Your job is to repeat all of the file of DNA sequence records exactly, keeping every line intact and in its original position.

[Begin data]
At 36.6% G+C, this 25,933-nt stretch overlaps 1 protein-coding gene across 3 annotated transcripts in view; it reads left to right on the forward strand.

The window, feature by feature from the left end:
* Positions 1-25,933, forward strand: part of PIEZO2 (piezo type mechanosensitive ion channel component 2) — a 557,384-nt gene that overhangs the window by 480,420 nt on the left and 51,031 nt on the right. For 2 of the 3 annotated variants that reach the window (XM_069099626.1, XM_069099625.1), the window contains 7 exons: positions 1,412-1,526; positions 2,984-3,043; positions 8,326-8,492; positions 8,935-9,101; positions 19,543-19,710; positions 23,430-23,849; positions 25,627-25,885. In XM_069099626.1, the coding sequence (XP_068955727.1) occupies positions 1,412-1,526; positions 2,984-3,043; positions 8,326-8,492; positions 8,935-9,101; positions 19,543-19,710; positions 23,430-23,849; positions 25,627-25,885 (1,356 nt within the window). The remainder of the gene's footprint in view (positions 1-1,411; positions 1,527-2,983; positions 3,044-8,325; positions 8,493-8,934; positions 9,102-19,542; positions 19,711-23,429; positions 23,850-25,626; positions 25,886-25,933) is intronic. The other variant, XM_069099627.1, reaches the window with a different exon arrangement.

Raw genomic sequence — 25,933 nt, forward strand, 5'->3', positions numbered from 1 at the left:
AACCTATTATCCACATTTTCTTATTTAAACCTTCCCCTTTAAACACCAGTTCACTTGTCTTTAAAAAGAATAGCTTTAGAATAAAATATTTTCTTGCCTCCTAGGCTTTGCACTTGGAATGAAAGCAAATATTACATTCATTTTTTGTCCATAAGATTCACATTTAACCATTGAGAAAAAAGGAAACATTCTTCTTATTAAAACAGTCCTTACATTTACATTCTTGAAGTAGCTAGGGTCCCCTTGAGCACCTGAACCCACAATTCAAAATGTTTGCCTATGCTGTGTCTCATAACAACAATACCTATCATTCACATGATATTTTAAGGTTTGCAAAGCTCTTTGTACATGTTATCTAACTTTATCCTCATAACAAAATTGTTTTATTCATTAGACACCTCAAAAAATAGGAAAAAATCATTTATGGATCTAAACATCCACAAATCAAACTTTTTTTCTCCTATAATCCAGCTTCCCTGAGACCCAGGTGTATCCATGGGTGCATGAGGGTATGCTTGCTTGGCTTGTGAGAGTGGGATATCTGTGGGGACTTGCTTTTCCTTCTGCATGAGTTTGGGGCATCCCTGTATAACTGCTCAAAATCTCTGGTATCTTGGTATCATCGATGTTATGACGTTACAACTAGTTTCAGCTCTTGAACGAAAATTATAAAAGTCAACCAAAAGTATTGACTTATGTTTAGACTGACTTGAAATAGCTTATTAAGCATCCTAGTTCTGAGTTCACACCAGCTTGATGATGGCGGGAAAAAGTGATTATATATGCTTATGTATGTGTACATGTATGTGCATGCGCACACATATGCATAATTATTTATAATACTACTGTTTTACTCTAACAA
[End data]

At 36.6% G+C, this 25,933-nt stretch overlaps 1 protein-coding gene across 3 annotated transcripts in view; it reads left to right on the forward strand.

The window, feature by feature from the left end:
* Positions 1-25,933, forward strand: part of PIEZO2 (piezo type mechanosensitive ion channel component 2) — a 557,384-nt gene that overhangs the window by 480,420 nt on the left and 51,031 nt on the right. For 2 of the 3 annotated variants that reach the window (XM_069099626.1, XM_069099625.1), the window contains 7 exons: positions 1,412-1,526; positions 2,984-3,043; positions 8,326-8,492; positions 8,935-9,101; positions 19,543-19,710; positions 23,430-23,849; positions 25,627-25,885. In XM_069099626.1, the coding sequence (XP_068955727.1) occupies positions 1,412-1,526; positions 2,984-3,043; positions 8,326-8,492; positions 8,935-9,101; positions 19,543-19,710; positions 23,430-23,849; positions 25,627-25,885 (1,356 nt within the window). The remainder of the gene's footprint in view (positions 1-1,411; positions 1,527-2,983; positions 3,044-8,325; positions 8,493-8,934; positions 9,102-19,542; positions 19,711-23,429; positions 23,850-25,626; positions 25,886-25,933) is intronic. The other variant, XM_069099627.1, reaches the window with a different exon arrangement.

Raw genomic sequence — 25,933 nt, forward strand, 5'->3', positions numbered from 1 at the left:
AACCTATTATCCACATTTTCTTATTTAAACCTTCCCCTTTAAACACCAGTTCACTTGTCTTTAAAAAGAATAGCTTTAGAATAAAATATTTTCTTGCCTCCTAGGCTTTGCACTTGGAATGAAAGCAAATATTACATTCATTTTTTGTCCATAAGATTCACATTTAACCATTGAGAAAAAAGGAAACATTCTTCTTATTAAAACAGTCCTTACATTTACATTCTTGAAGTAGCTAGGGTCCCCTTGAGCACCTGAACCCACAATTCAAAATGTTTGCCTATGCTGTGTCTCATAACAACAATACCTATCATTCACATGATATTTTAAGGTTTGCAAAGCTCTTTGTACATGTTATCTAACTTTATCCTCATAACAAAATTGTTTTATTCATTAGACACCTCAAAAAATAGGAAAAAATCATTTATGGATCTAAACATCCACAAATCAAACTTTTTTTCTCCTATAATCCAGCTTCCCTGAGACCCAGGTGTATCCATGGGTGCATGAGGGTATGCTTGCTTGGCTTGTGAGAGTGGGATATCTGTGGGGACTTGCTTTTCCTTCTGCATGAGTTTGGGGCATCCCTGTATAACTGCTCAAAATCTCTGGTATCTTGGTATCATCGATGTTATGACGTTACAACTAGTTTCAGCTCTTGAACGAAAATTATAAAAGTCAACCAAAAGTATTGACTTATGTTTAGACTGACTTGAAATAGCTTATTAAGCATCCTAGTTCTGAGTTCACACCAGCTTGATGATGGCGGGAAAAAGTGATTATATATGCTTATGTATGTGTACATGTATGTGCATGCGCACACATATGCATAATTATTTATAATACTACTGTTTTACTCTAACAA